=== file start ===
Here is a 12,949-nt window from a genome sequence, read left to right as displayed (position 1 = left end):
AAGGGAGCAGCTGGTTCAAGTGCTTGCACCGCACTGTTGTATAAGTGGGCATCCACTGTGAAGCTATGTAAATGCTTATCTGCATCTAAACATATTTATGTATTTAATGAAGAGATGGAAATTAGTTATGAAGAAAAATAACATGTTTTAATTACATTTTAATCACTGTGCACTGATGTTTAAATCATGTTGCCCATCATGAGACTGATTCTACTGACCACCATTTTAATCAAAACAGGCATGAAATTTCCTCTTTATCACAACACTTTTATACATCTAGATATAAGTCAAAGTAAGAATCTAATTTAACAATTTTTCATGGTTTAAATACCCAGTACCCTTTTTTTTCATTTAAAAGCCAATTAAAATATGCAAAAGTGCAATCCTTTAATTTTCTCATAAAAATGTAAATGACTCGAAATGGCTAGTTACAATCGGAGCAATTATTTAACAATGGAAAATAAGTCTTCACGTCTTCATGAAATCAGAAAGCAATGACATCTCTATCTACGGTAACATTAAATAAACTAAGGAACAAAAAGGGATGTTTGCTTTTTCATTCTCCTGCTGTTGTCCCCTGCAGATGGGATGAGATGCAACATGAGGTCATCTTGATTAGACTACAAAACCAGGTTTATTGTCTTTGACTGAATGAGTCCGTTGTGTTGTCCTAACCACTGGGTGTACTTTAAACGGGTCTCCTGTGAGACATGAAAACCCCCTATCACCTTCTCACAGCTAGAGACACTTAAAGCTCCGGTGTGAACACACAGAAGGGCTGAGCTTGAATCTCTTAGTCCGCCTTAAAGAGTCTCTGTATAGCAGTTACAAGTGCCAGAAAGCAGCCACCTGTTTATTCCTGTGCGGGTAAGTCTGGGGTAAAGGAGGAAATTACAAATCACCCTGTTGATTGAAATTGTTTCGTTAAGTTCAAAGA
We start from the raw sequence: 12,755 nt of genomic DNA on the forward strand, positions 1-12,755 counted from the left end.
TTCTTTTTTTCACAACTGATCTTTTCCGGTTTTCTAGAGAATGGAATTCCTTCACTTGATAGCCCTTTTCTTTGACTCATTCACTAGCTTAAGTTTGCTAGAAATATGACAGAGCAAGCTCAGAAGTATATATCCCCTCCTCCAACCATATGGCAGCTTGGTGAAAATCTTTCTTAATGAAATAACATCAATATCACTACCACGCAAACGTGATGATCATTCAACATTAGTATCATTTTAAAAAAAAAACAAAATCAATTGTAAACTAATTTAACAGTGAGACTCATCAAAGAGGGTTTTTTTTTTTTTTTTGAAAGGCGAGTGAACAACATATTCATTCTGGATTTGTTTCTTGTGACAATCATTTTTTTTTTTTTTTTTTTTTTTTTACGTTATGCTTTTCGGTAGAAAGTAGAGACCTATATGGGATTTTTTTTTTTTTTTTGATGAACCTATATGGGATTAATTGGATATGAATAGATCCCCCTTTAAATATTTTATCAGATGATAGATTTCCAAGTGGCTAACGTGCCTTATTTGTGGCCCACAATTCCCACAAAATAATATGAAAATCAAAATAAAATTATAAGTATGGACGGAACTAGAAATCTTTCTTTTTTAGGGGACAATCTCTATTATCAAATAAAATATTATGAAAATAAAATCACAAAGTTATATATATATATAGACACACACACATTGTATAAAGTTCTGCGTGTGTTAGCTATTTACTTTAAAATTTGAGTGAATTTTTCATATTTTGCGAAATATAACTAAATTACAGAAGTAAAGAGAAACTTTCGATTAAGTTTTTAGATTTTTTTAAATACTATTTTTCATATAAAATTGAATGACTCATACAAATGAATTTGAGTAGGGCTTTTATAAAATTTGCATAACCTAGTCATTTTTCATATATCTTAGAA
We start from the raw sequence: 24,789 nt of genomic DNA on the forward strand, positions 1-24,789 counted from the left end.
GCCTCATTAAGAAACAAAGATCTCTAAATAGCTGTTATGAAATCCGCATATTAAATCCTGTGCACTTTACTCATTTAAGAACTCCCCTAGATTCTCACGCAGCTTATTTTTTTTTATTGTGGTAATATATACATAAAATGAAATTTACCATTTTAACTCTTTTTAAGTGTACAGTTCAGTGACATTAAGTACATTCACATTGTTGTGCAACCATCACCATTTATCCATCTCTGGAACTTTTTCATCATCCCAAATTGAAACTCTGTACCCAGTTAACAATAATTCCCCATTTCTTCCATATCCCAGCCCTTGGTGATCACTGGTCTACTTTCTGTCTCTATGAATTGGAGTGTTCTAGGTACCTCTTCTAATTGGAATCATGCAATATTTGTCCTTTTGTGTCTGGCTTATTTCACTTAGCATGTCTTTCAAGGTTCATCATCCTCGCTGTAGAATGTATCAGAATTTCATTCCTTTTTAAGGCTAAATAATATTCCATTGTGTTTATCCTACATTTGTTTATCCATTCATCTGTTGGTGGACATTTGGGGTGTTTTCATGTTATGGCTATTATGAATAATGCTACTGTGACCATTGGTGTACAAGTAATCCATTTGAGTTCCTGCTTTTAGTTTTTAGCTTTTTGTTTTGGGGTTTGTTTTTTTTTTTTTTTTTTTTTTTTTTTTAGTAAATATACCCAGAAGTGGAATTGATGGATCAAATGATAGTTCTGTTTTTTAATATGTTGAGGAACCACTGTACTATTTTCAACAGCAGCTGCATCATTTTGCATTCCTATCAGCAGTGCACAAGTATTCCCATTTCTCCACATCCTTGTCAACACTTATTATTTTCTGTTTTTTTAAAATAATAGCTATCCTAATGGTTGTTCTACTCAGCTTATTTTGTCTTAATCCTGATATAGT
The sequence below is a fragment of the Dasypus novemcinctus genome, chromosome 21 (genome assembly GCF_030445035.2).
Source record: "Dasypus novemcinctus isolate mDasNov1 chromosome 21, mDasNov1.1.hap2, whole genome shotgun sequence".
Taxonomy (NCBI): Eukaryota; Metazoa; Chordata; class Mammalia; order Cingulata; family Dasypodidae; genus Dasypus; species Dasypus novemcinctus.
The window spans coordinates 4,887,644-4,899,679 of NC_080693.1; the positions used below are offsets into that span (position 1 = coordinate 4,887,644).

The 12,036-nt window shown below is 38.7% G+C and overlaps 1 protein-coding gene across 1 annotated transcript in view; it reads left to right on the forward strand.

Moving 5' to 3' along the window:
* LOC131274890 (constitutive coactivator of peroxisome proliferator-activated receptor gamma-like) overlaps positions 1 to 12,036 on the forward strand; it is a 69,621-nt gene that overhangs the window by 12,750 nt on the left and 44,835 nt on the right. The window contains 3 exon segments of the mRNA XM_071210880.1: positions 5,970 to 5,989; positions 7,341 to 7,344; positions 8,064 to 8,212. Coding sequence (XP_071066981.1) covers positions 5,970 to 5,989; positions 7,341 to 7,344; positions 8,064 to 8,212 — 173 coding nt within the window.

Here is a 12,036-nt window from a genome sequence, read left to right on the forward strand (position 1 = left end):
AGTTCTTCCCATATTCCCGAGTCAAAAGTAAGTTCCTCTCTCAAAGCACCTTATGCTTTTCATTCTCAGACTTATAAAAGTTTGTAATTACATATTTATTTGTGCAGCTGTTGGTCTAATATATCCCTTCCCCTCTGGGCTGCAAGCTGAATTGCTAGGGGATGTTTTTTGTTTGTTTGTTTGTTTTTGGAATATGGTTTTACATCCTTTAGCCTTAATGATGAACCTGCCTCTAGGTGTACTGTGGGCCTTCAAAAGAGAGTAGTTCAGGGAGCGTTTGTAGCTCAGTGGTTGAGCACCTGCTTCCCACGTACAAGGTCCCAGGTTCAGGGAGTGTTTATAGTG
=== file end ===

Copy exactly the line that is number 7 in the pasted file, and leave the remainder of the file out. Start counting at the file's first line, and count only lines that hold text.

The sequence below is a fragment of the Dasypus novemcinctus genome, chromosome 21 (genome assembly GCF_030445035.2).